ETX0282 is an oral prodrug of a class A, C, and D serine β-lactamase inhibitor in clinical development for drug-resistant enterobacterial infections in combination with the beta-lactam drug cefpodoxime proxetil. Impressively ETX0282 had no observed adverse effect levels (NOAELs) of 500 mg/kg/day and 400 mg/kg/day in rat and dog, respectively, despite the reactive-looking nature of the strained bridged carbamate core and the monofluoroether. I was surprised by the chemical stability of the fluoroether moiety, which can be seen in the co-crystal structure.
“compound 6g” is an oral inhibitor of the sodium-glucose co-transporters (SGLTs) 1 and 2, intended for the treatment of hyperglycemia. SGLT2 selective inhibitors (gliflozins) are approved for treatment of type 2 diabetes, and an SGLT1/2 dual inhibitor is expected to result in greater glycemic control. Like other SGLT inhibitors, this molecule is based on a natural product scaffold, and the analogs don’t look super easy to make (I was surprised to see a BAST difluorination proceed in 74% yield on a highly substituted ketone prone to elimination).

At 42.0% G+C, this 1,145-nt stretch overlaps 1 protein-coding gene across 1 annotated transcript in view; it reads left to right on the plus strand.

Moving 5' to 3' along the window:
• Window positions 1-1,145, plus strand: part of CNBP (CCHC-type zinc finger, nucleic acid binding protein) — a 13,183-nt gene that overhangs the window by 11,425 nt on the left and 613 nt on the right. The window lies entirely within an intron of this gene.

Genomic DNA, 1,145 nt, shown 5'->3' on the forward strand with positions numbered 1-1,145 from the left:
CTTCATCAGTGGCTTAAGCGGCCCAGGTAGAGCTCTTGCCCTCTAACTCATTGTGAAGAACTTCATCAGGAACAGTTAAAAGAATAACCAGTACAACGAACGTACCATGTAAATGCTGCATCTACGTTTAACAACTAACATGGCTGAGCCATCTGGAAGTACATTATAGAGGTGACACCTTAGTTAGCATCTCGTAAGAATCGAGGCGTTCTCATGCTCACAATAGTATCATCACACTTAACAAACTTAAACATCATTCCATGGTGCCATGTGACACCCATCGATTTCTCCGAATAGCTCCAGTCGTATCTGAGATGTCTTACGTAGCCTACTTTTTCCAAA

EC2629 is a folate receptor (FR)-targeted small molecule drug conjugate with a folate receptor-targeting moiety, a pyrrolobenzodiazepine (PBD) DNA-crosslinking warhead, and a linker. Similar to antibody-drug conjugates, this small molecule conjugate is intended to maintain the activity of the potent PBD warhead while minimizing systemic toxicity by targeting tumor cells expressing the folate receptor. I think the small molecule drug conjugate concept is an interesting one, though previous clinically tested molecules like vintafolide haven’t shown much promise yet. There’s probably a strong use case for this modality somewhere to be discovered!
Links to Articles:
- dotinurad (FYU-981)
- “compound 38a”
- “compound 23”
- “compound 2”
- “compound 18”
- “compound 6g”
Hope this was helpful. Explore drughunter.com for more.